The balance between growth versus valuations is always a play. In India, Rs 8,000 crore of SIPs are still coming in month on month. 3 lakh new customers are putting money into equities this month. The surge of liquidity is going to make sure that the market is waiting for a chance to look at some green shoots to crush in to buy. When a fund manager is investing, he is guessing what the other participants are doing and you cannot just stand in isolation.

My GDP view is it will take 18 months to recover. So, I will wait.

If markets are always right and forward looking, why do we have bear markets and bull markets?
The reason we have bear markets and bull markets is because of the Greater Fool Theory. When you buy, there is always the option that a greater fool is waiting there to buy it. That is why when the momentum goes up, it goes up and up and when it goes down, you lose confidence that there is a fool out there willing to buy what you sell. That is when the bear phase comes in. I would say it is essentially the fear and greed play, which is what the Greater Fool Theory is all about and that is why a person who has a long term view of an underlying economic trend right will always be the winner.

Domestic investors are still buying. We have got foreign cues, foreign flows intact but we are still waiting triggers from the government for some inflexion point. What if that does not come?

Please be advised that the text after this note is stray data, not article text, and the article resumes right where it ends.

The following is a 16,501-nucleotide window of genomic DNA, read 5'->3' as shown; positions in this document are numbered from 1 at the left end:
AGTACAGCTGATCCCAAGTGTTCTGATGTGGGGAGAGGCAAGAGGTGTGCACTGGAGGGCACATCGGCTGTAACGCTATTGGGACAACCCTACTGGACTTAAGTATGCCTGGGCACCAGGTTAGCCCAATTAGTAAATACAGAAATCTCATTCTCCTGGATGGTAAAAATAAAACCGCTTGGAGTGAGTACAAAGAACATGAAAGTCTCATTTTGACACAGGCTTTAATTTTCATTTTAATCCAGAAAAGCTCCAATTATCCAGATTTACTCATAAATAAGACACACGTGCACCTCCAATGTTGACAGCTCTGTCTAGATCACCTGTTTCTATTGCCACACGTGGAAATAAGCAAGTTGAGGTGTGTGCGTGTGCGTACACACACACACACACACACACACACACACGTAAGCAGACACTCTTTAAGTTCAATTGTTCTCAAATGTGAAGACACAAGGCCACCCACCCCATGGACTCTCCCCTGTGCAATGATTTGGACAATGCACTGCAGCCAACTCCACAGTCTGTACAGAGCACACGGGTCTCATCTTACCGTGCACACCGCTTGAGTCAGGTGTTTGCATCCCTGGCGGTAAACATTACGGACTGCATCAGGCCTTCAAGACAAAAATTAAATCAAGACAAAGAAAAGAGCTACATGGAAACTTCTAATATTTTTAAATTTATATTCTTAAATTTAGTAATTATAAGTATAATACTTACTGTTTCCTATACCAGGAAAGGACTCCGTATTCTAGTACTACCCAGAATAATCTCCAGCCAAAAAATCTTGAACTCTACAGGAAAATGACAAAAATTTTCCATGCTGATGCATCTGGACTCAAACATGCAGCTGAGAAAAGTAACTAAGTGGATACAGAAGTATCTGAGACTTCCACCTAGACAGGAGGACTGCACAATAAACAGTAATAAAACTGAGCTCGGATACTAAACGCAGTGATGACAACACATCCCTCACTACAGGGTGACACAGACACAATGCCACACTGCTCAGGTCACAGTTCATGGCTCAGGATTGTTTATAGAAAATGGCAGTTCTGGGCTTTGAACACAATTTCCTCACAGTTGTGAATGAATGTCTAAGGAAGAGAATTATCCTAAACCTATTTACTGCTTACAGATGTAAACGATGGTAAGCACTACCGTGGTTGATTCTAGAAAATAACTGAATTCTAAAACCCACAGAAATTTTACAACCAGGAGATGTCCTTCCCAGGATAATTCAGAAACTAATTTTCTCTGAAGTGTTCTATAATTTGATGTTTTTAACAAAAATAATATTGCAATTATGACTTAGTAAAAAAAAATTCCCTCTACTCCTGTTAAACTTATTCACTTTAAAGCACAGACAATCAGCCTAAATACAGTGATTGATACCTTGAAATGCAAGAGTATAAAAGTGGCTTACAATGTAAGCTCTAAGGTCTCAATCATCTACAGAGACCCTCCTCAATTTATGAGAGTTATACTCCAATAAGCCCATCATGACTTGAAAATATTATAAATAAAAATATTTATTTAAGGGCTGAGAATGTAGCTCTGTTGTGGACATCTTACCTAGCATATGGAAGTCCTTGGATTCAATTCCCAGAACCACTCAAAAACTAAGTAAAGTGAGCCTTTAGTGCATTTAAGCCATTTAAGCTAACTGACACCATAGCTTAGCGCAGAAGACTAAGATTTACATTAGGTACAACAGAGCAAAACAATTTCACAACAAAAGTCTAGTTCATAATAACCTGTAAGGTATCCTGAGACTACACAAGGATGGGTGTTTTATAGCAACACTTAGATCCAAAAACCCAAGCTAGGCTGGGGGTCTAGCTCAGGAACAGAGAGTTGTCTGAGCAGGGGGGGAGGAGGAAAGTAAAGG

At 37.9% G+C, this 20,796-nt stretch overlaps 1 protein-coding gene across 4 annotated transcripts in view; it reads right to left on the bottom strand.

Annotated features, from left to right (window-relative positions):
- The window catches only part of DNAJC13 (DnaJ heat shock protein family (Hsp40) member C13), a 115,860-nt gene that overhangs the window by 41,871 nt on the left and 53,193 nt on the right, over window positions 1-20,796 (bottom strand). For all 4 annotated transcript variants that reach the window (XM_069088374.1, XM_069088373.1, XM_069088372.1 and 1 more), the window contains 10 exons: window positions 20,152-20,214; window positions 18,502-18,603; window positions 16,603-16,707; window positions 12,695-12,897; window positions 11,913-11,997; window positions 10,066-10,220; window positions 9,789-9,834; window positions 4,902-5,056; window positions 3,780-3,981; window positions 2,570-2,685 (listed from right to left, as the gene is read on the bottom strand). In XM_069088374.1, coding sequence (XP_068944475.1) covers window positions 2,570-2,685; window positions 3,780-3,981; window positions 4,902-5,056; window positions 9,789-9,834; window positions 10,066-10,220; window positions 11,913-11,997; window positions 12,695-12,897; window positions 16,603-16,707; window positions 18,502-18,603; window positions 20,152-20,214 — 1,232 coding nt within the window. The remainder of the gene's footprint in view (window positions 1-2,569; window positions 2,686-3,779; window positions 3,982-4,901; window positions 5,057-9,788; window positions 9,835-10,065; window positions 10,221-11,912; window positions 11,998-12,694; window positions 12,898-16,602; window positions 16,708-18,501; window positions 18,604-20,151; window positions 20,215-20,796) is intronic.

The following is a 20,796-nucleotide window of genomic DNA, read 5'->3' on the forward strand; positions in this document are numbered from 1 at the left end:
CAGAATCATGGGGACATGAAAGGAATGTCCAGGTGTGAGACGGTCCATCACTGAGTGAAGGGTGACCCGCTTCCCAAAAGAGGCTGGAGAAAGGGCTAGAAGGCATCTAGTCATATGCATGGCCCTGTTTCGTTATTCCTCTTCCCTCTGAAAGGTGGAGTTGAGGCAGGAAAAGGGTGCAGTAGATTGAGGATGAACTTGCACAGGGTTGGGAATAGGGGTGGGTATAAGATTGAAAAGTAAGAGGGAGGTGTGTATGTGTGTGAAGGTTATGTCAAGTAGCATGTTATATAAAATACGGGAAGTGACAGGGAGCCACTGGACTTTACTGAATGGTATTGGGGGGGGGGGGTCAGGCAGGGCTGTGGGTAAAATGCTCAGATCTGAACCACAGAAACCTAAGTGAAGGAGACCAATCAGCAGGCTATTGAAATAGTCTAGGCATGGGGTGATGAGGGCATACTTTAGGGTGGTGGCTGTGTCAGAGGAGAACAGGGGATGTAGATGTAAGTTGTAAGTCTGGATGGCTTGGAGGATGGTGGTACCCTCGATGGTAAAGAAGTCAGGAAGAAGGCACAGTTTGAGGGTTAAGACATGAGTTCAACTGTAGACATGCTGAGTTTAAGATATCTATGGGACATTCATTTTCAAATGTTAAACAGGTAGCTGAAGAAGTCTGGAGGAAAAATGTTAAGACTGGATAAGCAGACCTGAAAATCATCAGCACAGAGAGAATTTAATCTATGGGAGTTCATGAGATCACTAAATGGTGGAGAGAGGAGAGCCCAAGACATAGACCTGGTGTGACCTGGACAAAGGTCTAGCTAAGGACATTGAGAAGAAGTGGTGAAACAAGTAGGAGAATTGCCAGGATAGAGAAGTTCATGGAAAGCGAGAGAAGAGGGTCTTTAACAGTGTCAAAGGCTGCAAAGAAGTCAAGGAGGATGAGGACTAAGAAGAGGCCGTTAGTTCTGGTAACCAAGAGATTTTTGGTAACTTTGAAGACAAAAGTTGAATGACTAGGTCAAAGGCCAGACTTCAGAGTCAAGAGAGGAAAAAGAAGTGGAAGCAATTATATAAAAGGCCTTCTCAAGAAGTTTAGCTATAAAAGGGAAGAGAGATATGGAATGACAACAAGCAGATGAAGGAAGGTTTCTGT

What trigger do you want from the government? Are you questioning the government’s sincerity towards economic reforms? I do not think you can say that. Yes, in the initial period they came to power, they were more politically oriented in terms of tough decisions. They are serious about it.

What The government is clear about is that they will not do any industry specific actions and they will not do any short-term revenue oriented consumption ticker events. Market would be very happy to see those happen -- direct income tax cut. LTCG cut. But look at it this way. A capital multiplier is something like four times the revenue multiplier and lasts four to five years longer. I am very supportive of the fact that the government is focussing only on the supply side, only on the capex spending side. But that is a slow longer process to bet on but it is better because that is what is more sustainable of a GDP revival is possible.

The fear and greed play is what the Greater Fool Theory is all about and that is why a person who has a long term view of an underlying economic trend, will always be the winner.

-Sunil Subramaniam

They could have easily increased NREGA by double, pumped money into rural India, would have flown into consumption, we would have seen a good ticker. They stayed away from that short-term populist decisions which would have easily given a bump up to everything and markets would have also been happy with that. But what they are doing are the right things. They are making India a more FDI inviting country. We have been consistently getting FDI growth. But the FDI is not the right kind of FDI, it is more coming into your digital startups, the Swiggys of the world.

What we need is manufacturing shift and the tax cut was one significant, ease of doing business improvement is another one. You need land reforms. You need labour reforms for which parliamentary majority will hope through. I feel that the government has got its brains and actions in the right point by not going after short-term pop-ups but to do fundamental things. What is the biggest reason for this? It is job statistics. Between 2017 and 2027, China is going to lose 21 million people from their workforce, India is adding is 117 million in that period. We are adding six times the number that China is going to lose.